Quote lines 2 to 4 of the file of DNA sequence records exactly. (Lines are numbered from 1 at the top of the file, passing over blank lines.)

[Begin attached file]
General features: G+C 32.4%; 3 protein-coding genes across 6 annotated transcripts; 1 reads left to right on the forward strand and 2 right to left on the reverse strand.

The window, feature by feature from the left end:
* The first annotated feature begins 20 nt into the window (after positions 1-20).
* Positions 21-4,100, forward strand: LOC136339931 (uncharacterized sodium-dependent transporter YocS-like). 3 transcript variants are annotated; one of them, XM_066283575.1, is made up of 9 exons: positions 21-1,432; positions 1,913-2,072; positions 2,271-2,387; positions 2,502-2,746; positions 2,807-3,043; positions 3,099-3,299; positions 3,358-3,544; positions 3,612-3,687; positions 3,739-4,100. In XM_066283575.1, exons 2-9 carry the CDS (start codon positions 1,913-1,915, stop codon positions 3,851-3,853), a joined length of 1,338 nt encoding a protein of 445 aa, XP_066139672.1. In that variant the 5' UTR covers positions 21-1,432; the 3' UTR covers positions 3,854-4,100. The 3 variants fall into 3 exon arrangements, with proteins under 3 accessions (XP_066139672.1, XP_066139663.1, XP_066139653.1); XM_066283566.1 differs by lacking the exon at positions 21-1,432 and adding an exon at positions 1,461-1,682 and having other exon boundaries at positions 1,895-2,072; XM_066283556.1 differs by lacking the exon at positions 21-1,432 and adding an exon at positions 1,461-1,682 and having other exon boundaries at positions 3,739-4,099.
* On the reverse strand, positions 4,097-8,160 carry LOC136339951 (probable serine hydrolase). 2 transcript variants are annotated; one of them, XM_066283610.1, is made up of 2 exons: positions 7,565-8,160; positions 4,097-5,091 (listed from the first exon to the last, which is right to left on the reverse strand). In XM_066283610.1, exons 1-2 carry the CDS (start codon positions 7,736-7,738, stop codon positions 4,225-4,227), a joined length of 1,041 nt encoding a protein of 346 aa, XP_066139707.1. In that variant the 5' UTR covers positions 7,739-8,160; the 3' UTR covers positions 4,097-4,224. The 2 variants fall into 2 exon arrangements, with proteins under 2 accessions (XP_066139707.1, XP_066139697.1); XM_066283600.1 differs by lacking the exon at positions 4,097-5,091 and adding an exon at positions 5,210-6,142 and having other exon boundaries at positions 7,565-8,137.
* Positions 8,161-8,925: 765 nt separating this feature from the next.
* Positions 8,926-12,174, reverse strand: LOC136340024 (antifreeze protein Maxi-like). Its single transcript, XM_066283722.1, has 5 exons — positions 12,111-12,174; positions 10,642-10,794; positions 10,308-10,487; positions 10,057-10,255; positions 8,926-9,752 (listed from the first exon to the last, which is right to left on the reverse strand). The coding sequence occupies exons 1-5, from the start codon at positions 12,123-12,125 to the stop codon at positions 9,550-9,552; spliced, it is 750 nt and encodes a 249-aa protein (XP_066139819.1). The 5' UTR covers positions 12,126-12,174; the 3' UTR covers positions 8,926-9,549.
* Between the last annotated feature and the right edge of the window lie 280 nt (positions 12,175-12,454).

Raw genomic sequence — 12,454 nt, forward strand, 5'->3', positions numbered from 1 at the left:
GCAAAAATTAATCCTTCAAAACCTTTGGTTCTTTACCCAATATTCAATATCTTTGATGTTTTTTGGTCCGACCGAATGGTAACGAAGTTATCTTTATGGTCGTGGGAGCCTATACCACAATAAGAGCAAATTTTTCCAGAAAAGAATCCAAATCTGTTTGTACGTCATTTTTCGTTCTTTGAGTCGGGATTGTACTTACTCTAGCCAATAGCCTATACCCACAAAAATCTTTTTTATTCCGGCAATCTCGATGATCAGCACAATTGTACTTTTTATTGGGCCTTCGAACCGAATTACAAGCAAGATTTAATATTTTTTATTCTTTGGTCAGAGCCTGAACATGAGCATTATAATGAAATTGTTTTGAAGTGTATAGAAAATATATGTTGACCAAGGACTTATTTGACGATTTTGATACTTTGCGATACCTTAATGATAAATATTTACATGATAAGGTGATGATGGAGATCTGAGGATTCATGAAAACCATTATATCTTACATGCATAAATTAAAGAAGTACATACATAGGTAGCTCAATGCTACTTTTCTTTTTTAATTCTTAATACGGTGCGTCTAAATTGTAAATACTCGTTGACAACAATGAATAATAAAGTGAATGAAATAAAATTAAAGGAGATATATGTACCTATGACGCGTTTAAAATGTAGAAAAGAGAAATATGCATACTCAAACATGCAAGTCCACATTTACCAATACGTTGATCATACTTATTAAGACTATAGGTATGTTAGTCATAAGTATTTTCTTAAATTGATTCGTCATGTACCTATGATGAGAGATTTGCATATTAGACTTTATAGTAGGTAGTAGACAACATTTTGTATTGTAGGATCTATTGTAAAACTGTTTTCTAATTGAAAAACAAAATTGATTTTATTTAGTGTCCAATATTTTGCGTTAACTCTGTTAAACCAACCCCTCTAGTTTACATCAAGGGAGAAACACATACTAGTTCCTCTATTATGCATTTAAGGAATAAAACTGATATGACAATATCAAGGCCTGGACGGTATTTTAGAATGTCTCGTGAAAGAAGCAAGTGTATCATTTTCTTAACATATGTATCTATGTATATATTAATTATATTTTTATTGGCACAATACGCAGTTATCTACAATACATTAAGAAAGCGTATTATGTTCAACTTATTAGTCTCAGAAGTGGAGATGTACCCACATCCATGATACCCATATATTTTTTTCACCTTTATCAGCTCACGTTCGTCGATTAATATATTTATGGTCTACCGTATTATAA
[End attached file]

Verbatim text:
The window, feature by feature from the left end:
* The first annotated feature begins 20 nt into the window (after positions 1-20).
* Positions 21-4,100, forward strand: LOC136339931 (uncharacterized sodium-dependent transporter YocS-like). 3 transcript variants are annotated; one of them, XM_066283575.1, is made up of 9 exons: positions 21-1,432; positions 1,913-2,072; positions 2,271-2,387; positions 2,502-2,746; positions 2,807-3,043; positions 3,099-3,299; positions 3,358-3,544; positions 3,612-3,687; positions 3,739-4,100. In XM_066283575.1, exons 2-9 carry the CDS (start codon positions 1,913-1,915, stop codon positions 3,851-3,853), a joined length of 1,338 nt encoding a protein of 445 aa, XP_066139672.1. In that variant the 5' UTR covers positions 21-1,432; the 3' UTR covers positions 3,854-4,100. The 3 variants fall into 3 exon arrangements, with proteins under 3 accessions (XP_066139672.1, XP_066139663.1, XP_066139653.1); XM_066283566.1 differs by lacking the exon at positions 21-1,432 and adding an exon at positions 1,461-1,682 and having other exon boundaries at positions 1,895-2,072; XM_066283556.1 differs by lacking the exon at positions 21-1,432 and adding an exon at positions 1,461-1,682 and having other exon boundaries at positions 3,739-4,099.